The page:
How extensive is Ukrainian economic activity in Italy, and which areas is this economic activity currently focused on?
The statistics clearly show the intensity of economic relations between Ukraine and Italy. This year Italy became the leading partner for Ukrainian exporters to the EU, according to the State Statistics Service of Ukraine. In other words, 15% of Ukrainian exports to the EU go to Italy. To make it clear, I can say that the volume of exports to Italy in financial terms is greater than the total exports to Austria, Great Britain, Portugal, Slovakia and France. Italy is also one of Ukraine’s top ten largest investors.
How do you expect full implementation of the EU-Ukraine Association Agreement to impact on Ukrainian-Italian economic ties?
Today we already feel the impact of unilateral application of the Association Agreement. First of all, it has affected agricultural supplies. Ukrainian grain, oil, and vegetables are very much in demand on the Italian market. However, certain agricultural products are unable to enter the Italian market due to EU quotas. I hope the EU will consider increasing quotas, at least for products with the highest demand such as honey, cereals, flour, and tomatoes. The full application of the agreement will affect the import of Italian products to Ukraine, but a transition period for ‘sensitive’ groups of products will allow Ukrainian enterprises to adapt to increased imports. In addition, the current average duty on imports into Ukraine within the WTO is 5.8% - in other words, tariff protection levels are already quite low. The growth of imports will also be affected by other factors, primarily the state Ukraine’s economy, which has suffered as a result of Russian aggression.
What role does the Ukrainian Embassy currently play in the promotion of Ukrainian business in Italy?
Among other trade-promoting agencies, the Embassy plays a specifically institutional role. We actively promote business between Ukraine and Italy, as well as facilitating the start-up and development of joint business projects. While we do not do such things as market research or building distribution chains for individual Ukrainian enterprises interested in the Italian market, we seek to create bridges for Ukrainian companies to reach Italian business partners.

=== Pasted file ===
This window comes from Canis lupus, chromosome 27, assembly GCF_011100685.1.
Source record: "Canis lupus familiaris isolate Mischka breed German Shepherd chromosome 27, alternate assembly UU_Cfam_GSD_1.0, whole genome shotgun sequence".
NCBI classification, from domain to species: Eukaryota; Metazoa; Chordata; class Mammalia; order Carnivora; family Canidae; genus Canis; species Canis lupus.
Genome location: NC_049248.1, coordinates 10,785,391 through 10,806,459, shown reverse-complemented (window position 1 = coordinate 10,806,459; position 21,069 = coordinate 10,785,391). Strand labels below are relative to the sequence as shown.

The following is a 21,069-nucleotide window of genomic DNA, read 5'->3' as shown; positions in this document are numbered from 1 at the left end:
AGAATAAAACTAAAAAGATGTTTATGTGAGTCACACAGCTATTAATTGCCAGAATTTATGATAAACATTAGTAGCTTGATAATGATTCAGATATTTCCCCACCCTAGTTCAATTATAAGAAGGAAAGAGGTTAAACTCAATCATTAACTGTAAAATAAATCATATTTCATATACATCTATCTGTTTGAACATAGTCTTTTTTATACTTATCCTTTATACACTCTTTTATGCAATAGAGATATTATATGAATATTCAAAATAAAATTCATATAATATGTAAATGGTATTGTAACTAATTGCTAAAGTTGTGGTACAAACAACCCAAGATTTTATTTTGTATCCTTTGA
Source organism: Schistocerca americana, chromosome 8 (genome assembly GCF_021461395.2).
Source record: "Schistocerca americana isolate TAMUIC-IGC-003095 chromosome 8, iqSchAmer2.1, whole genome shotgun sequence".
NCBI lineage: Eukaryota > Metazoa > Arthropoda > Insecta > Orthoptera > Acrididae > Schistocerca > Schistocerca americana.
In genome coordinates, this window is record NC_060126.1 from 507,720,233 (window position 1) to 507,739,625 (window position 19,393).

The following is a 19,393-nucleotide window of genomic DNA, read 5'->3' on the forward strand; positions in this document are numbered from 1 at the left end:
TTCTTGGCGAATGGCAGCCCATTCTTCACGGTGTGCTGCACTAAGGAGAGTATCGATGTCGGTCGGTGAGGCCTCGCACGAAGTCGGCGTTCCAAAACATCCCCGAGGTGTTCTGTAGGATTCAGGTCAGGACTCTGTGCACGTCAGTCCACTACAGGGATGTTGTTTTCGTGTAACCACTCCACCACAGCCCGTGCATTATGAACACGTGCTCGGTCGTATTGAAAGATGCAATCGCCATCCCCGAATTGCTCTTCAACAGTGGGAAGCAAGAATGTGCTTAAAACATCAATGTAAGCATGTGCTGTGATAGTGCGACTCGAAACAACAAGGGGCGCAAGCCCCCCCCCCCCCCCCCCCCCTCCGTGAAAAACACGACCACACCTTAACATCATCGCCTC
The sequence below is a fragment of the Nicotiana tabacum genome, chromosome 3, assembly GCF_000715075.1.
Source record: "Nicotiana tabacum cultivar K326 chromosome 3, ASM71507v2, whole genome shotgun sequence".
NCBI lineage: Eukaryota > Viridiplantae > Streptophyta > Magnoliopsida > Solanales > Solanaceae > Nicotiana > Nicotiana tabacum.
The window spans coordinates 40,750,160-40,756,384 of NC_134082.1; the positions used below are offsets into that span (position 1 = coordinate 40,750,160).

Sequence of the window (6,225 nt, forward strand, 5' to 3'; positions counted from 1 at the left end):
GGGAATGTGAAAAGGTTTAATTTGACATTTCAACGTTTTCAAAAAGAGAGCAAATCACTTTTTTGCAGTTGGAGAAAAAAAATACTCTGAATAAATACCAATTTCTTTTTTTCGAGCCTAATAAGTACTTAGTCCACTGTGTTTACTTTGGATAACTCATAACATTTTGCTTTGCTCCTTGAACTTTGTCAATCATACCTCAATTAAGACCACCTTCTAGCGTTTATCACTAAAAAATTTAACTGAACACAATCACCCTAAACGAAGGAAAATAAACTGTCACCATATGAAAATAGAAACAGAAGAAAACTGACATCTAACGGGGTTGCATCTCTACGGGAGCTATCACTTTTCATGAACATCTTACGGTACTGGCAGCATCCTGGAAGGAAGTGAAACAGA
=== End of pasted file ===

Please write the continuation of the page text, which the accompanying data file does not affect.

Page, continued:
This includes the organization of business forums, seminars, field visits, B2B and B2G round tables, search for and primary negotiations with potential Italian partners, and initial consultations for Ukrainian businesses looking to start activities in Italy. This institutional work creates many opportunities for cooperation. For instance, this year’s business forum in Rome, which was dedicated to energy efficiency issues, resulted in at least 5 Ukrainian-Italian business projects in the energy sector. We now plan to apply this experience to the agriculture and food processing industries, where Ukrainian producers are particularly strong.
The Embassy also provides information on Ukrainian products. We are currently setting up a new online platform (www.opengateitaly.com) which will allow Ukrainian and Italian businesses to connect.
Italy is seen as one of the most pro-Russian countries within the EU. Do you encounter sympathy for Russia within Italian politics and the Italian media, and how do attitudes towards Russia impact on your work representing Ukraine and Ukrainian perspectives?
The Italian government and parliamentary coalition fully support Ukraine, its territorial integrity and the course of reforms in the country. We are grateful to our Italian partners for this support, despite some calls for enhanced dialogue with the aggressor country. Nevertheless, business is business everywhere, and there is neither sympathy nor antipathy where we offer beneficial cooperation.
Which areas of the Ukrainian economy generate the most interest among representatives of the Italian business community?
Traditionally, the most attractive areas of the Ukrainian economy for Italian businesses are agriculture, energy and finance. While cooperation in the agricultural sector is largely a question of export and import operations, finance and energy generally attract investors and are a key area of institutional cooperation. A number of additional sectors are on the radar of Italian businesses, including machinery, production of ceramic tiles, shoes, textiles, household chemicals and so on. The Ukrainian market is attractive for investment, given the low labour costs and excellent human resources. Addressing security issues will be the starting point for the recovery of investment flows into Ukraine.
How has awareness of contemporary Ukraine among Italians evolved over the past two years of revolution and conflict?
Since the very beginning, Italy had supported the Revolution of Dignity in Ukraine, transmitting signals for the necessity of dialogue between ex-president Yanukovych and protesters. Then-Foreign Minister of Italy Federica Mogherini as well as others Italian delegations paid visits to Ukraine calling for a peaceful resolution of the crisis in Ukraine. The Italian government condemned the illegal annexation of Crimea by Russia and supports full implementation of the Minsk agreements. Of course, we cannot say the same for the whole political spectrum in Italy, as, for instance, the 5 Stars movement, Forza Italia and Lega Nord strongly insist on the unconditional resumption of normal relations with Russia, the lifting of EU sanctions against the aggressor, and recognition of Crimea’s annexation. Nevertheless, we note with satisfaction that the current parliamentary coalition is able to move forward in line with Italy’s international commitments. The latest evidence of this is the successful ratification of the Association Agreement between the EU and Ukraine.